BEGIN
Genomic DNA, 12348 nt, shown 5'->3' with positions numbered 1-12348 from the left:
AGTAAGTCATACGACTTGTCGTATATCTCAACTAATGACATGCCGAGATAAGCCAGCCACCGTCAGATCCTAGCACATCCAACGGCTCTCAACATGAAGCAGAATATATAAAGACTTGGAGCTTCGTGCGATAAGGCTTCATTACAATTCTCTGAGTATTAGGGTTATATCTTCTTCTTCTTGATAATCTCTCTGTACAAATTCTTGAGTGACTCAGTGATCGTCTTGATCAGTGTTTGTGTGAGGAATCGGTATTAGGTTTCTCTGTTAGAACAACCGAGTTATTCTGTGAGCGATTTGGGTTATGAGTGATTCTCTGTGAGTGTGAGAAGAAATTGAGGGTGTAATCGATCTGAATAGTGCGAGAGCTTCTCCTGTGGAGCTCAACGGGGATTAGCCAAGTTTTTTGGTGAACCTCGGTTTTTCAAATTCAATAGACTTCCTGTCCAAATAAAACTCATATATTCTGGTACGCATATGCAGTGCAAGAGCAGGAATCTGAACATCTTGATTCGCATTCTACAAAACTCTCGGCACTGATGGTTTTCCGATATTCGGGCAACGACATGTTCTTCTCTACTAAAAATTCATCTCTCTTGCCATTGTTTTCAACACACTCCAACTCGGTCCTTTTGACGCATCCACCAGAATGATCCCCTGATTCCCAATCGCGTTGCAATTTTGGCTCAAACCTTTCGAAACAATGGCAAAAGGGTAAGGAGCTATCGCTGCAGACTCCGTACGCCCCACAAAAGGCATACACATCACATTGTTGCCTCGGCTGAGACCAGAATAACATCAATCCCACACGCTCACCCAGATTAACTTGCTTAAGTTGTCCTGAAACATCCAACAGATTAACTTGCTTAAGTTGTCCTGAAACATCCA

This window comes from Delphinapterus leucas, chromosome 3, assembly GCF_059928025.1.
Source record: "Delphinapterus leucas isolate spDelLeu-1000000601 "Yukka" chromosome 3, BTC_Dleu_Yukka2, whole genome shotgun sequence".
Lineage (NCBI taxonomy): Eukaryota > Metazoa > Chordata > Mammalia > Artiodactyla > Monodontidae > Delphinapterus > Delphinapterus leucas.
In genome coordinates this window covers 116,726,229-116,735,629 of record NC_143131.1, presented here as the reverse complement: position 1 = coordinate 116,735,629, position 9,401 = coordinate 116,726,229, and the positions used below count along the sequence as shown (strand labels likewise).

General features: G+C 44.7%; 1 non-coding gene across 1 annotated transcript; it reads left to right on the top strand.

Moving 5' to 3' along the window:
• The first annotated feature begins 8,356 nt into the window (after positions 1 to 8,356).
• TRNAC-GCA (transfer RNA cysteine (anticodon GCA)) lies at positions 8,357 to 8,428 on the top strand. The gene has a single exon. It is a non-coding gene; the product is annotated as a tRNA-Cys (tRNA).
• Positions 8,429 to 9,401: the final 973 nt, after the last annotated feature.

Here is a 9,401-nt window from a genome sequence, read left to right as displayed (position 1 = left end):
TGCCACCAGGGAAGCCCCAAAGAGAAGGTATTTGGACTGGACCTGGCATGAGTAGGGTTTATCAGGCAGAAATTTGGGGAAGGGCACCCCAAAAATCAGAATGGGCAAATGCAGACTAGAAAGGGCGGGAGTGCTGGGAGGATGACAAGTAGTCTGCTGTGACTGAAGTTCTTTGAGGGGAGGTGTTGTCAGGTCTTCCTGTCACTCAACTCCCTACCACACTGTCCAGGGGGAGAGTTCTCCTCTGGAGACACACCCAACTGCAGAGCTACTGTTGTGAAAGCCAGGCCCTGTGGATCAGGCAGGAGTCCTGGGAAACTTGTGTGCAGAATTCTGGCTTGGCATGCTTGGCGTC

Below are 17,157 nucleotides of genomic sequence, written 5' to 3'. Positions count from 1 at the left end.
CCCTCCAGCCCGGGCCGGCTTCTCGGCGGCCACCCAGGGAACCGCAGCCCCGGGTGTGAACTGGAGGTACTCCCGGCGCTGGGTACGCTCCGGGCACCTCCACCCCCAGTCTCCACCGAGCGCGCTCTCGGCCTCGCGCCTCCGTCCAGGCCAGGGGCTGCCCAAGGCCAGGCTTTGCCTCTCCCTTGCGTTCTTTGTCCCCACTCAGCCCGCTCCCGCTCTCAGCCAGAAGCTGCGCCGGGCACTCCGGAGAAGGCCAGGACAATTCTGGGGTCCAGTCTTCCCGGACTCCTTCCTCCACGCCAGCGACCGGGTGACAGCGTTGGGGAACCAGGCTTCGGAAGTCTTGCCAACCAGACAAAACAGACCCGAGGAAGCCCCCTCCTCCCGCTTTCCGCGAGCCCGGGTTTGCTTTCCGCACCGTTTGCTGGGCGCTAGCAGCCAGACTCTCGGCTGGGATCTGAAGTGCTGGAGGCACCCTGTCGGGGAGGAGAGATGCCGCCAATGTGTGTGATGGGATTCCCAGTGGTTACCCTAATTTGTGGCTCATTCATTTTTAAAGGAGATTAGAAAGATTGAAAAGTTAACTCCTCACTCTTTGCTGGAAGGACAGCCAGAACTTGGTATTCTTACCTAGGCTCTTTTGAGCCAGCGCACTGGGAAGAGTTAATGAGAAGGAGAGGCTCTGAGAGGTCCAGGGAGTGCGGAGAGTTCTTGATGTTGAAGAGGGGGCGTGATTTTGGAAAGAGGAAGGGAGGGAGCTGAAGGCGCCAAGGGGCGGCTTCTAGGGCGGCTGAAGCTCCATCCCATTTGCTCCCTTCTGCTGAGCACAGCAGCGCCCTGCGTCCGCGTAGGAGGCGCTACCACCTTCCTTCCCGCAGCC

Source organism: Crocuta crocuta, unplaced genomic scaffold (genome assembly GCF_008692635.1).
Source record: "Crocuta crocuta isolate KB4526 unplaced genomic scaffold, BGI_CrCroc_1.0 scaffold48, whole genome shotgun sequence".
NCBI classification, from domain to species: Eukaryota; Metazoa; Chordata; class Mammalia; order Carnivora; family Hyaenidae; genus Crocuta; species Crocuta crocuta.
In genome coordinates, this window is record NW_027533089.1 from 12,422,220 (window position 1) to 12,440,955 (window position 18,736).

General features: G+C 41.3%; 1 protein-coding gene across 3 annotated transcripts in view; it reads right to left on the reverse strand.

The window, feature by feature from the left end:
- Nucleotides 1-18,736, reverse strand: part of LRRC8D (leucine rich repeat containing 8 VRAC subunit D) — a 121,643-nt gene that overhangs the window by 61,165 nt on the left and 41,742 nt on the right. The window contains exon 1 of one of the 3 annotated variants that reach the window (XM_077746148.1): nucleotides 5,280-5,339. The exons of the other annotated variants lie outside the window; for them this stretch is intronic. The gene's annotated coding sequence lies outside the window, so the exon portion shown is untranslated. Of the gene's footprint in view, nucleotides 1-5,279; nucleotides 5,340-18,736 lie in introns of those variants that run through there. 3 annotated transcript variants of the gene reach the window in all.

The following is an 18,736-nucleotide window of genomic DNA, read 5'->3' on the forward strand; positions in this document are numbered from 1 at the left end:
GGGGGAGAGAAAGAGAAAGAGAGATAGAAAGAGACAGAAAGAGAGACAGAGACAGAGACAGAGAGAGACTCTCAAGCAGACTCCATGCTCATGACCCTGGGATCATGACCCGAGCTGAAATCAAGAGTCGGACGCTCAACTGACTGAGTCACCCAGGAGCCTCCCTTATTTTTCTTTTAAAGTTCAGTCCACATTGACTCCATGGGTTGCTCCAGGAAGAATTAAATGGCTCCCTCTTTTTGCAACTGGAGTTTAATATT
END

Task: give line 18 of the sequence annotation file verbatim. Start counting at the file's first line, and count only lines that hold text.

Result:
NCBI classification, from domain to species: Eukaryota; Metazoa; Chordata; class Mammalia; order Carnivora; family Hyaenidae; genus Crocuta; species Crocuta crocuta.